ShareThis Page
Artist Ron Donoughe magnifies subtleties of local landmarks |

Artist Ron Donoughe magnifies subtleties of local landmarks

Panther Hollow, Polish Hill, Schenley Park — they are just a few of the places that many Pittsburghers drive by every day but rarely stop and take a good look at. But for Pittsburgh painters past and present, places like that — as well as the steep hillsides, many bridges, industrial sites, even the outlying wooded countryside — have held and continue to hold a charming allure.

For the past four years, landscape painter Ron Donoughe has been capturing all that Pittsburgh and the surrounding region have to offer, in oil paint on canvas or panel, all for the purpose of producing a unique exhibit and book titled “Essence of Pittsburgh: The Paintings of Ron Donoughe in the Plein Air Style.”

The exhibition is on display at the Pittsburgh Center for the Arts in Shadyside. And, as visitors will discover, the 162 small works on a panel that comprise the exhibition show the diverse texture and character of the Western Pennsylvania landscape through the eyes of one of the area’s most accomplished artists.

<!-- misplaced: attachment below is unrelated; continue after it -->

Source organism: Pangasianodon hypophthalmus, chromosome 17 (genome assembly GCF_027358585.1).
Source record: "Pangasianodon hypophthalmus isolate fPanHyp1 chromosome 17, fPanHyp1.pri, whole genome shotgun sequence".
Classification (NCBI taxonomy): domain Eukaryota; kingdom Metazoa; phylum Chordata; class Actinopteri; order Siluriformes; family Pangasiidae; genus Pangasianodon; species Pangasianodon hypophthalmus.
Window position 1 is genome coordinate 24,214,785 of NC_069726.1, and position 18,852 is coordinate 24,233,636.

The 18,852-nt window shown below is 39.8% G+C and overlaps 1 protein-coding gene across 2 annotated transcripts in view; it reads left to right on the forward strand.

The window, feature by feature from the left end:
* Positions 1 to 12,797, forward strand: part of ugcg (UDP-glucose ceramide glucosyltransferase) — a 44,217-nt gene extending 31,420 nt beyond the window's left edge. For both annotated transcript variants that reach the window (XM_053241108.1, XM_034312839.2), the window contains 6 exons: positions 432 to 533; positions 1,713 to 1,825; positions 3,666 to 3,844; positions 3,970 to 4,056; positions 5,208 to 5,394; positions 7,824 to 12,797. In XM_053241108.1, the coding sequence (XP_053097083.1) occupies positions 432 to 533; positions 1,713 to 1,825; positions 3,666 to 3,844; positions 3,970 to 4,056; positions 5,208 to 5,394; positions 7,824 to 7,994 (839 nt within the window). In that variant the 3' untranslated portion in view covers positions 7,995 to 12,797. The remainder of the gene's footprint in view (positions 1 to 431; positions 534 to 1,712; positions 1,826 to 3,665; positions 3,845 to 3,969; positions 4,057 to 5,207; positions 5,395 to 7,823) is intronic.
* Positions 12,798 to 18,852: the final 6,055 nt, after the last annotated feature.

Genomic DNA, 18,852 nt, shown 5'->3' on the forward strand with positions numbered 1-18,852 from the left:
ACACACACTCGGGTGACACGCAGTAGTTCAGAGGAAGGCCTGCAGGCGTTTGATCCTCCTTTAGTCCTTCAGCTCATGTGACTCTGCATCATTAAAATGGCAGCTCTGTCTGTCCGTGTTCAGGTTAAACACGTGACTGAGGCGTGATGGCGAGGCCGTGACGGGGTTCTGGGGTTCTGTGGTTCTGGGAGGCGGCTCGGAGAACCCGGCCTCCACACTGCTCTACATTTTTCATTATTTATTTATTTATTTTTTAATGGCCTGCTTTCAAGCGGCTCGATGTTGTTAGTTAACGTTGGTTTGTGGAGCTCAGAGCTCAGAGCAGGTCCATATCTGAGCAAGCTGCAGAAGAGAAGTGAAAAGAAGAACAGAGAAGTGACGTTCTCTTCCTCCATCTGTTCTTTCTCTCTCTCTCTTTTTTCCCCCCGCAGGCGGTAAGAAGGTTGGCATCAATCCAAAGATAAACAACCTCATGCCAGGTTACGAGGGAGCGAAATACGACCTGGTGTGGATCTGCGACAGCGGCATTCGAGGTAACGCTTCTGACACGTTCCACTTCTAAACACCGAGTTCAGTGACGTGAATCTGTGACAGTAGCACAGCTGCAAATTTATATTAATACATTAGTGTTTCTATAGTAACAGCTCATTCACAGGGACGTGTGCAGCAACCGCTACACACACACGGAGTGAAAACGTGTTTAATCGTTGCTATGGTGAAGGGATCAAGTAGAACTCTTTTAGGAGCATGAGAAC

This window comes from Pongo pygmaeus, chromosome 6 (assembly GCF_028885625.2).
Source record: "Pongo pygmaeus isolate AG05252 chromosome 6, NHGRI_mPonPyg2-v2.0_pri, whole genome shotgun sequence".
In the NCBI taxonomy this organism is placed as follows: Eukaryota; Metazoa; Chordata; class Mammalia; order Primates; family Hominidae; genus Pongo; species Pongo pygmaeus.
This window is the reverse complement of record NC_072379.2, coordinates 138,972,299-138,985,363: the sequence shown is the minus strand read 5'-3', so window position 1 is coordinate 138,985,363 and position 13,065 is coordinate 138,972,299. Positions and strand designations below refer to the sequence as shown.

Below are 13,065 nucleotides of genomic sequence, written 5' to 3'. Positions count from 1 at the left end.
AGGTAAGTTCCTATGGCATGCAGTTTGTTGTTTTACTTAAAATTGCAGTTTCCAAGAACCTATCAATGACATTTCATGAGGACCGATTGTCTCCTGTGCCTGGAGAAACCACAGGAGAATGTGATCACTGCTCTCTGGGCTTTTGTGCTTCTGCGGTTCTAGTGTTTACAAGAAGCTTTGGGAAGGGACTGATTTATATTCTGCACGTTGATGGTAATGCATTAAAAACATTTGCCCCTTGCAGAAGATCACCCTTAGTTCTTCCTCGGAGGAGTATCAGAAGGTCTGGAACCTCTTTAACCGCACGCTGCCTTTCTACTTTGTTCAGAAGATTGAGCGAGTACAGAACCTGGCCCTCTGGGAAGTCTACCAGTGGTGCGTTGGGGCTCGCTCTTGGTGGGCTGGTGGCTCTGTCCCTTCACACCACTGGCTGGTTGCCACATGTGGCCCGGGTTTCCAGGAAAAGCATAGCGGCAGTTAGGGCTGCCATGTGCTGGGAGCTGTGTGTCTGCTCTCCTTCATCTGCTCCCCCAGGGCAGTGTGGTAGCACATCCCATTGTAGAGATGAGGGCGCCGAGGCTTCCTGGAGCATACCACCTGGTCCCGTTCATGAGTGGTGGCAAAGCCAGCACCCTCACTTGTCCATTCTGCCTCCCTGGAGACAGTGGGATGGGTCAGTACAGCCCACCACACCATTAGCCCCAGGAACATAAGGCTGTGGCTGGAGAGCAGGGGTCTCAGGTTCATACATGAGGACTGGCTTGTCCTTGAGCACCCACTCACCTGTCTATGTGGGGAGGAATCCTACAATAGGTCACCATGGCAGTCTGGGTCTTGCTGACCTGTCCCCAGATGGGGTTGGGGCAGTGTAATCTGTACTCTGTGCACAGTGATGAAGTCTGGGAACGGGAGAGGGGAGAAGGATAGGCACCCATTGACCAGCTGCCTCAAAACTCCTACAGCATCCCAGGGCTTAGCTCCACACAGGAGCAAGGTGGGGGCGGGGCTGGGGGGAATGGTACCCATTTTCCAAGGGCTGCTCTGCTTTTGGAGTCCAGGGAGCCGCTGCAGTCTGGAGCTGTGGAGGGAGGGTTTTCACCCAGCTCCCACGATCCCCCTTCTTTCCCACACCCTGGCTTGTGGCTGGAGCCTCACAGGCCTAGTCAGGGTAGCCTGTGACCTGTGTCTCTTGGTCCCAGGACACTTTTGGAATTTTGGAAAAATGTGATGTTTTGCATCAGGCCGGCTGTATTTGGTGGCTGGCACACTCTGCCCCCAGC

Gone are the days when legendary local painters the likes of George Hetzel (1826-1899) and Aaron Harry Gorson (1872-1933) would set up an easel outdoors to paint a babbling brook or billowing steel mill. But, though the landscapes and cityscapes have changed, the tradition hasn’t in Donoughe’s mind. A native of Loretto, Pa., now living in the Lawrenceville section of Pittsburgh, Donoughe has been capturing the lay of the land in his paintings for at least 20 years.

The artist contends that even without its once-bustling steel industry, the Steel City still boasts opportunities of great visual surprise. Pointing to the piece “Butler Street Morning,” Donoughe says: “This is one of my favorite paintings in the show. It’s just something that I’ve driven by a thousand times and then, at a particular time of day, in the morning, I noticed this ivy blowing on the side of the building, and the background all in shadow. And I found it interesting how the reds and the greens were different in the shadowed areas, one closer and one pushed back.”

There are lots of subtle observations like that to be found amongst the works on display, and, unfortunately, many will go unnoticed by the untrained eye. Nevertheless, it is the overall impression that will resonate most, likely well beyond one’s time spent with this incredible display of talent.